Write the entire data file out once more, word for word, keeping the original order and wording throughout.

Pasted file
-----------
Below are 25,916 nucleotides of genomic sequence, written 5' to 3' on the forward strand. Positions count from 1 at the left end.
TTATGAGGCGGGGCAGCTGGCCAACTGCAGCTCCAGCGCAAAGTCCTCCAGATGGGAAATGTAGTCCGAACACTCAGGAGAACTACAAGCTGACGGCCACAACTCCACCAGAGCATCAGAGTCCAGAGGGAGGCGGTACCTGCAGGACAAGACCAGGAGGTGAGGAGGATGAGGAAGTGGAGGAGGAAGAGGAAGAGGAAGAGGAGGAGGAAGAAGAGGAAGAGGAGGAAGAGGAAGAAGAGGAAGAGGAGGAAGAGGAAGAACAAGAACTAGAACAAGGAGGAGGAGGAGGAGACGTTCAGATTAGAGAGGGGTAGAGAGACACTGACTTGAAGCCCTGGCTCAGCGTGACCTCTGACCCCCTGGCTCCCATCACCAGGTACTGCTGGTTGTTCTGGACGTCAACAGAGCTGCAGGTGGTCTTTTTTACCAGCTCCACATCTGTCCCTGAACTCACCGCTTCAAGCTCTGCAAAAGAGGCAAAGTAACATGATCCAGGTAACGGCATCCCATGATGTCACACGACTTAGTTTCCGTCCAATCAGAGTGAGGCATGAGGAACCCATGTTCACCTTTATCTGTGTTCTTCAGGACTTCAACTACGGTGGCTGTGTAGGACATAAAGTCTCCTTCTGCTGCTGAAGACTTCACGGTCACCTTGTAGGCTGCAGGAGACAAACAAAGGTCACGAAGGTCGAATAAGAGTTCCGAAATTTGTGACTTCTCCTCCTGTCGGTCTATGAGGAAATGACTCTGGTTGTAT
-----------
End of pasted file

Below are 25,916 nucleotides of genomic sequence, written 5' to 3' on the forward strand. Positions count from 1 at the left end.
TTATGAGGCGGGGCAGCTGGCCAACTGCAGCTCCAGCGCAAAGTCCTCCAGATGGGAAATGTAGTCCGAACACTCAGGAGAACTACAAGCTGACGGCCACAACTCCACCAGAGCATCAGAGTCCAGAGGGAGGCGGTACCTGCAGGACAAGACCAGGAGGTGAGGAGGATGAGGAAGTGGAGGAGGAAGAGGAAGAGGAAGAGGAGGAGGAAGAAGAGGAAGAGGAGGAAGAGGAAGAAGAGGAAGAGGAGGAAGAGGAAGAACAAGAACTAGAACAAGGAGGAGGAGGAGGAGACGTTCAGATTAGAGAGGGGTAGAGAGACACTGACTTGAAGCCCTGGCTCAGCGTGACCTCTGACCCCCTGGCTCCCATCACCAGGTACTGCTGGTTGTTCTGGACGTCAACAGAGCTGCAGGTGGTCTTTTTTACCAGCTCCACATCTGTCCCTGAACTCACCGCTTCAAGCTCTGCAAAAGAGGCAAAGTAACATGATCCAGGTAACGGCATCCCATGATGTCACACGACTTAGTTTCCGTCCAATCAGAGTGAGGCATGAGGAACCCATGTTCACCTTTATCTGTGTTCTTCAGGACTTCAACTACGGTGGCTGTGTAGGACATAAAGTCTCCTTCTGCTGCTGAAGACTTCACGGTCACCTTGTAGGCTGCAGGAGACAAACAAAGGTCACGAAGGTCGAATAAGAGTTCCGAAATTTGTGACTTCTCCTCCTGTCGGTCTATGAGGAAATGACTCTGGTTGTAT